Wine drinking tips 1-18-2023

As life semi-returns to pre-Covid normal, we return to restaurants and order wine. We have folks over for dinner. We pay attention to things besides vaccinations and masks. Observations, tips.

• At a fancy restaurant, what do you do when the sommelier presents the cork? Easy: Nothing. The cork presentation is a vestige of a world long past. The cork was examined to ensure the wine in the bottle matched the claim on the label. If you wish to save the cork as a memento of your evening, feel free. Otherwise, let it lay.

• You want to set a proper table to impress. You know the basics. Spoon-knives on the right, forks on the left. Where do glasses go? In traditional setting, there are three glasses. Water glass goes on the right above the dinner knife. White wine glass goes further to the right above the soup spoon. The red wine glass goes on the right, centered above the water and white wine glasses. Now you are at your hoity-toity best. By the way, pour good wine and serve a delicious meal and it doesn’t really matter where you place utensils and glasses.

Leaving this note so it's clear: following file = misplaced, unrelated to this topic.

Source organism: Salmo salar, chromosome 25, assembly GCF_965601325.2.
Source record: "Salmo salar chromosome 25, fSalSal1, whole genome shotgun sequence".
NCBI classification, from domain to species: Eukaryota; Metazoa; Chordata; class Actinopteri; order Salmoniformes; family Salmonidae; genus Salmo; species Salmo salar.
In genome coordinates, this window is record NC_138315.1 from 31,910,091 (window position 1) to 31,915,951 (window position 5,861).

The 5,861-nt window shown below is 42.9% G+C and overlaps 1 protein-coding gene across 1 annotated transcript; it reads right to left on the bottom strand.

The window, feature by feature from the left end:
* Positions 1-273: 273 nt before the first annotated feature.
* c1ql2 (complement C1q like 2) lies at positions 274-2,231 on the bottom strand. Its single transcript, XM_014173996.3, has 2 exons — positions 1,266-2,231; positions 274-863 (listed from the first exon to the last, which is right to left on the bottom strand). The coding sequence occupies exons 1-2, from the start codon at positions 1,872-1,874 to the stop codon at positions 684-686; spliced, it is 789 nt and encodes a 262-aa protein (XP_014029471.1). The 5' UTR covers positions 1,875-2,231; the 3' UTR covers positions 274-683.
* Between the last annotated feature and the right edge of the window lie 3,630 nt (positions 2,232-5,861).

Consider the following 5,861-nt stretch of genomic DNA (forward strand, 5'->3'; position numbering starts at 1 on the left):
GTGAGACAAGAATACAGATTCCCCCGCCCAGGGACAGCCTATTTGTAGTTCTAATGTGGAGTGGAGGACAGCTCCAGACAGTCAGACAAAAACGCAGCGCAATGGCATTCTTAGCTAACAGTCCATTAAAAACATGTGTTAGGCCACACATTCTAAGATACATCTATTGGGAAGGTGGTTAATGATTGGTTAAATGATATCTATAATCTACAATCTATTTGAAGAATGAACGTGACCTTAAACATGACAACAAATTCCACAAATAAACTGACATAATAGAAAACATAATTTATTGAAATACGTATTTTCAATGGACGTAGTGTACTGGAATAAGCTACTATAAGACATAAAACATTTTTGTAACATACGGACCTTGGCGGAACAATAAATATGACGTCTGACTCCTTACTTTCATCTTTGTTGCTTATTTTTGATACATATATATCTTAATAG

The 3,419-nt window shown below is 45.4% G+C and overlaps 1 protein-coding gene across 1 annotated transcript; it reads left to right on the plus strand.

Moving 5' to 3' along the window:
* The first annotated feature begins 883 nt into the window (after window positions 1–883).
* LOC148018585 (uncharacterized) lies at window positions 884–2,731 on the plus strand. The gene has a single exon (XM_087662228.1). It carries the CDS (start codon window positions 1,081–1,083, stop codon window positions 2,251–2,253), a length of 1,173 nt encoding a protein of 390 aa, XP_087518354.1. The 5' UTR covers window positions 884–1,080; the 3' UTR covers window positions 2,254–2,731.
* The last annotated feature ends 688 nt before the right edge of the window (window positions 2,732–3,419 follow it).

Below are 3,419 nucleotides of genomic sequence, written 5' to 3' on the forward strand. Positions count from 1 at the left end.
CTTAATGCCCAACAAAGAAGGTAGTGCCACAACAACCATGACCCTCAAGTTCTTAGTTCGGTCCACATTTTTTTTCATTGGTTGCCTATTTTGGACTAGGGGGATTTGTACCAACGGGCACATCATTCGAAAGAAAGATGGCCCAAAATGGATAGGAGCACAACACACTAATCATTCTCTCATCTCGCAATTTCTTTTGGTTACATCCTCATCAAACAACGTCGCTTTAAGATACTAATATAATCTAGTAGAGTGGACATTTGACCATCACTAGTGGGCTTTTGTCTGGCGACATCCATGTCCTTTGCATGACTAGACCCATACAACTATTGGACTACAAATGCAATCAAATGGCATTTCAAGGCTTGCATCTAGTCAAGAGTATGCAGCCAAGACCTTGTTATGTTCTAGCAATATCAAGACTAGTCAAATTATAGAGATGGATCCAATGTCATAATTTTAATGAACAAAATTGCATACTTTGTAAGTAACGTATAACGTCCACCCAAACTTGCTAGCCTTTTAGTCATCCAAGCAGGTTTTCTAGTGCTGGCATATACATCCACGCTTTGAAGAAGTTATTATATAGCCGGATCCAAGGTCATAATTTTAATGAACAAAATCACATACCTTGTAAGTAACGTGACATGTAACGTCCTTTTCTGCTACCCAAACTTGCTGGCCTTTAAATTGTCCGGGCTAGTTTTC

• Fancy wineglass makers will sell you a specific glass for almost every wine you pour. Do you need them to fully appreciate wine? No. You easily can make do with one all-purpose glass—a large white wine glass works well. If you want more, go with a white wine glass, a large red wine glass, and a sparkling wine glass that is not a narrow flute.

• Is there a “correct” way to hold your wine glass? This is not really a Miss Manners issue. It is a best practices suggestion. Hold the wine glass by its stem or its foot rather than cupping the bowl in your hand. When you hold by the bowl, you warm the wine. You also leave fingerprints and oil from your hand on the bowl. Neither of these are good outcomes, but it also is not the end of the world or a klaxon warning of gaucheness if you hold by the bowl. Enjoy the wine any way you wish, but consider the stem or foot hold.

Tasting notes

• Scheid Family Wines VDR Very Dark Red 2020 is deep, dark wine that showcases two grapes rarely used together as sole grapes in a blend—petite sirah and petit verdot. $24-25 Link to my review

• Torre de Oña Finca Martelo Rioja Reserva 2015 is mouth-filling with rich, dark fruits.$33-40. Link to my review

Last round: Where do milkshakes come from? Nervous cows. Wine time.